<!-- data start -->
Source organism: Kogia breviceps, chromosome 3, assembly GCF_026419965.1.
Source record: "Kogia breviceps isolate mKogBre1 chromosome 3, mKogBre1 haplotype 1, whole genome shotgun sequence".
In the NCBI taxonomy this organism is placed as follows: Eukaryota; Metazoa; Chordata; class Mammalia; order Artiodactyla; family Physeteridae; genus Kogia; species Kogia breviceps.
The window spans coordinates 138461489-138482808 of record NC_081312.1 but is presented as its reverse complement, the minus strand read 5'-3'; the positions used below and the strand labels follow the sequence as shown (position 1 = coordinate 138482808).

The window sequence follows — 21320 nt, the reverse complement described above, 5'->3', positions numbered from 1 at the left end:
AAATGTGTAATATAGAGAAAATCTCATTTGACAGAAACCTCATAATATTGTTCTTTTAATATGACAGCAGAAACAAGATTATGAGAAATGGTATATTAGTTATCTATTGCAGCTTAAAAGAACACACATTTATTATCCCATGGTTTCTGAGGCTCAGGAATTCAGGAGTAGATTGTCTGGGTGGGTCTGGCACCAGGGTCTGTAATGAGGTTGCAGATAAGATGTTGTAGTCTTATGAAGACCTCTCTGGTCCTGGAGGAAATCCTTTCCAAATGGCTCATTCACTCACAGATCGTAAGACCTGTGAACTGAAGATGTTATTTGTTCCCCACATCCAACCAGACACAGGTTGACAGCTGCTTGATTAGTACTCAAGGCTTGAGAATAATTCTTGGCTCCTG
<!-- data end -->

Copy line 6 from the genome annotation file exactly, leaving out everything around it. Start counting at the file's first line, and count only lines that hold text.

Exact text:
AAATGTGTAATATAGAGAAAATCTCATTTGACAGAAACCTCATAATATTGTTCTTTTAATATGACAGCAGAAACAAGATTATGAGAAATGGTATATTAGTTATCTATTGCAGCTTAAAAGAACACACATTTATTATCCCATGGTTTCTGAGGCTCAGGAATTCAGGAGTAGATTGTCTGGGTGGGTCTGGCACCAGGGTCTGTAATGAGGTTGCAGATAAGATGTTGTAGTCTTATGAAGACCTCTCTGGTCCTGGAGGAAATCCTTTCCAAATGGCTCATTCACTCACAGATCGTAAGACCTGTGAACTGAAGATGTTATTTGTTCCCCACATCCAACCAGACACAGGTTGACAGCTGCTTGATTAGTACTCAAGGCTTGAGAATAATTCTTGGCTCCTG